With the implementation of the modern DC Streetcar system, the District of Columbia required a new facility to house the city’s streetcar fleet but also sought to establish a center for workforce training where students and residents could learn the technical skills for new transit jobs. ZGF provided urban, architectural, and interior design services for the 30,013 SF, two-story Car Barn Training Center (CBTC), a significant civic structure that represents the culmination of a broader urban design and transit planning endeavor in implementing the modern DC streetcar system.
CBTC’s urban and architectural design was driven by the goal of sensitively integrating a contemporary civic structure into its historic context—an educational campus built for African American students during segregation. The building’s parti responds to the Georgian architecture of the adjacent education campus through a civic-scaled, light-colored frame that encloses the masonry volumes of the maintenance bays, streetcar operations, and classrooms. The entrance to CBTC is accessible via a grand staircase that leads to large windows, welcoming the community to approach and observe the maintenance occurring within.
The interior design of CBTC is intentionally simple, showcasing the functions that occur within the building. A light palette, large windows, and north-facing sawtooth skylights allow daylight to flood the facility and fill interior spaces, creating a bright and pleasant workspace. The steel structure and concrete slabs remain exposed, both in the public and maintenance spaces, reflecting the building’s light-industrial purpose. DC Streetcar branding becomes the focal point of the public lobby, where the logo is punched out of blackened steel that accents the staircase. On the second floor, flexible conferencing space features operable partitions and modular furniture that allow for smaller training sessions for streetcar employees and students, as well as larger public community meetings.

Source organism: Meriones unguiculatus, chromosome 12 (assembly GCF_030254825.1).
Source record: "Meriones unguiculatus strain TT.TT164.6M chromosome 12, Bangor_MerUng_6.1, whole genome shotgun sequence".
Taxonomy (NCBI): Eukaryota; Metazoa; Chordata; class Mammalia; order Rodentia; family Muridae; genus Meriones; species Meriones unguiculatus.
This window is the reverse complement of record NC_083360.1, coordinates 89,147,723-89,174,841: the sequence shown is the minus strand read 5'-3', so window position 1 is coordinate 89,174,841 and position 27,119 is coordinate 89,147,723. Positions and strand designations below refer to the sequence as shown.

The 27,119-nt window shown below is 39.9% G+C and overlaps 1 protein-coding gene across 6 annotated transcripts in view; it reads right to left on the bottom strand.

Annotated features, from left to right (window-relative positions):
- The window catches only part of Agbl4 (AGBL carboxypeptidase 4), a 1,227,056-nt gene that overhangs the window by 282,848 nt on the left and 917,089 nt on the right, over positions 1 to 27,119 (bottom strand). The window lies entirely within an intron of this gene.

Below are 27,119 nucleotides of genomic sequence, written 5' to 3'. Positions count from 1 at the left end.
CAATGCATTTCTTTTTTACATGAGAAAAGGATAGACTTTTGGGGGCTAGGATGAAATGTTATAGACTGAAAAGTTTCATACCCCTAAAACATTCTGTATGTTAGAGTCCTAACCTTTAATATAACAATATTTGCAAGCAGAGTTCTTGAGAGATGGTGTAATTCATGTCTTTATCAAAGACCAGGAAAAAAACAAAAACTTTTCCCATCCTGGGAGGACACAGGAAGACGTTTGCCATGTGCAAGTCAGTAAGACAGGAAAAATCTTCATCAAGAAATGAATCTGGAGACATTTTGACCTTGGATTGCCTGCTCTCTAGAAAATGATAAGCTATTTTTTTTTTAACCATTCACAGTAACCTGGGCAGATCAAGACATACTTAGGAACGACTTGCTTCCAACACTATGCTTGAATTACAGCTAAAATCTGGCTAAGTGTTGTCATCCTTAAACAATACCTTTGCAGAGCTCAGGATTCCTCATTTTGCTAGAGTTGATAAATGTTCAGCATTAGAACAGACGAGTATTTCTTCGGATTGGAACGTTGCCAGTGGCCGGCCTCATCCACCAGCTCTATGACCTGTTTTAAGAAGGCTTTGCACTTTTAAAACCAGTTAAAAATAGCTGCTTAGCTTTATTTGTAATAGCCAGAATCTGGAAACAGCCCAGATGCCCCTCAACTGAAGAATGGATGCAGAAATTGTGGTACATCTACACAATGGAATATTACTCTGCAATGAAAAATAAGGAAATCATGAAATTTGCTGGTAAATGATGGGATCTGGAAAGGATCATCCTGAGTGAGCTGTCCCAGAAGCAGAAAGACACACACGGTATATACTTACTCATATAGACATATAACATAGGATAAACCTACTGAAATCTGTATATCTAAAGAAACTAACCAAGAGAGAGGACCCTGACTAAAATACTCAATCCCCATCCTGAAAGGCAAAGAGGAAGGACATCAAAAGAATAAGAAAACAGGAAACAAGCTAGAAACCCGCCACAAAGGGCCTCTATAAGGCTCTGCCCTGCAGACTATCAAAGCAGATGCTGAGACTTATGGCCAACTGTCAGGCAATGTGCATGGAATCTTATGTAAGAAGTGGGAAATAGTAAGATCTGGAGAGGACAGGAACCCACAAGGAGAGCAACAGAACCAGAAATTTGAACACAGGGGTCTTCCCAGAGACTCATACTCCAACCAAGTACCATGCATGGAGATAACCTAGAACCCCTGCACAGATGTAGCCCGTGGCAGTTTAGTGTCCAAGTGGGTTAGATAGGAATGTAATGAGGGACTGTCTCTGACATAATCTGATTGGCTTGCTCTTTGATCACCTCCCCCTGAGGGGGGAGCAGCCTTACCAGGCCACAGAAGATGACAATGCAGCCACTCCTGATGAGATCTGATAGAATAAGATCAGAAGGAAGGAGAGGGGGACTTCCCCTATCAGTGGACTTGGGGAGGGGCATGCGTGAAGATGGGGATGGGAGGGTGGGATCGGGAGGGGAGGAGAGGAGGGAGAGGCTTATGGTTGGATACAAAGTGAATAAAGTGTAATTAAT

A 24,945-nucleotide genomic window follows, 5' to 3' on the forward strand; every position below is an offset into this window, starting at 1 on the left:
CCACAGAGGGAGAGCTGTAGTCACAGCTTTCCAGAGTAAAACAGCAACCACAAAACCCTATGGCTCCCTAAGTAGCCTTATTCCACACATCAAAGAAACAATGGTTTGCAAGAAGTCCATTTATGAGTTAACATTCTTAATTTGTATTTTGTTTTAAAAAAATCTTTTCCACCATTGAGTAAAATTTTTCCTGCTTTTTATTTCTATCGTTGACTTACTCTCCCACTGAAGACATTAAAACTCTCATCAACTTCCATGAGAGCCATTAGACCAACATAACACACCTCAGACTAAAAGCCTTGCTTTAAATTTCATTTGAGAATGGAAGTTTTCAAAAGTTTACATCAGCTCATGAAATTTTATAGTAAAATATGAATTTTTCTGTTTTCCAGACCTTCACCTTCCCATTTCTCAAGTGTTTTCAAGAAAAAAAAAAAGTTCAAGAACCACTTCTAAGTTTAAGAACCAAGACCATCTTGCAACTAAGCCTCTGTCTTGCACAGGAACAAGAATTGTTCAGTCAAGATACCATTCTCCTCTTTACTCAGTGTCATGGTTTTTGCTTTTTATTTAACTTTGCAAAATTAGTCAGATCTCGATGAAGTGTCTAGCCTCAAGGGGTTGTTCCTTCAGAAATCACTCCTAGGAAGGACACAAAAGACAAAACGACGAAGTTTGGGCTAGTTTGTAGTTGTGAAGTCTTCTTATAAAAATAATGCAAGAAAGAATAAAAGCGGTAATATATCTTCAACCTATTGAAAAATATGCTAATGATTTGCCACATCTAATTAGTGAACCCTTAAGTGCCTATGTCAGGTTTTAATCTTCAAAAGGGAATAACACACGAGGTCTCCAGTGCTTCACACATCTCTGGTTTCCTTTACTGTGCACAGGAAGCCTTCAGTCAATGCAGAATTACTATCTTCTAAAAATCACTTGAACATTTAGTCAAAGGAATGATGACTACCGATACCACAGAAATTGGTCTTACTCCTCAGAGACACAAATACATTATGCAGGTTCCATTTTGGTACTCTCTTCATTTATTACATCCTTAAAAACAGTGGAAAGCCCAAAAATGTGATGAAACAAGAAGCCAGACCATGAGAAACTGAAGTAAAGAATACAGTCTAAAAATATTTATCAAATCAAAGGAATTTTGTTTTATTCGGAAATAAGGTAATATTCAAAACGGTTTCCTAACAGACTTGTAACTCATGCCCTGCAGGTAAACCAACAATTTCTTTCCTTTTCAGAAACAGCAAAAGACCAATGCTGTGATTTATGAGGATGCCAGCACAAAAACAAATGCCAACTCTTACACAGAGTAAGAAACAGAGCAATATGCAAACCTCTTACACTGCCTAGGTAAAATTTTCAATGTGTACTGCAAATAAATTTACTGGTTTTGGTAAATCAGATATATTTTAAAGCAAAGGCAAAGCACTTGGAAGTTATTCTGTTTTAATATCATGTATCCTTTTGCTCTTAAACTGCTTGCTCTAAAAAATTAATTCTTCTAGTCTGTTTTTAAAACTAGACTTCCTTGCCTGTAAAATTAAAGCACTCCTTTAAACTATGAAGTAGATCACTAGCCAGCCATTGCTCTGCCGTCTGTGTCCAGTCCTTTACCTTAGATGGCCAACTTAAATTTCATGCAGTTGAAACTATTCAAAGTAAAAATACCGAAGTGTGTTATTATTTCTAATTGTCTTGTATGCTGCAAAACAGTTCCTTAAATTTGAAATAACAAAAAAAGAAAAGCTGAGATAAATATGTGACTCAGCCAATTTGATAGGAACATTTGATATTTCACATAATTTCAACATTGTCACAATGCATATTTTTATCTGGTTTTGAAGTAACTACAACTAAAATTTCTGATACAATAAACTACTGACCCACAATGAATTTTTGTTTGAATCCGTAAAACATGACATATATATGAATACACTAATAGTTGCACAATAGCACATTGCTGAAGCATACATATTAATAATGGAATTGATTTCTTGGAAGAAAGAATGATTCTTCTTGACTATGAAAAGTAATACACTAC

Designed to exceed LEED Gold?, CBTC’s design incorporates sustainable strategies, including grass tracks, permeable pavements, stormwater collection, native plantings, sunshading, and daylighting. The District Department of Energy and Environment (DDOEE) participated in the project as a stakeholder, advocating for a building that could act as a demonstration project for the newly developed Sustainable DC Plan—one of the most ambitious sustainability plans in the country. A terrace and green roof, shaded by an array of photovoltaic panels, is accessible from the mezzanine level and offers views spanning from the H Street Corridor to the Anacostia River and beyond.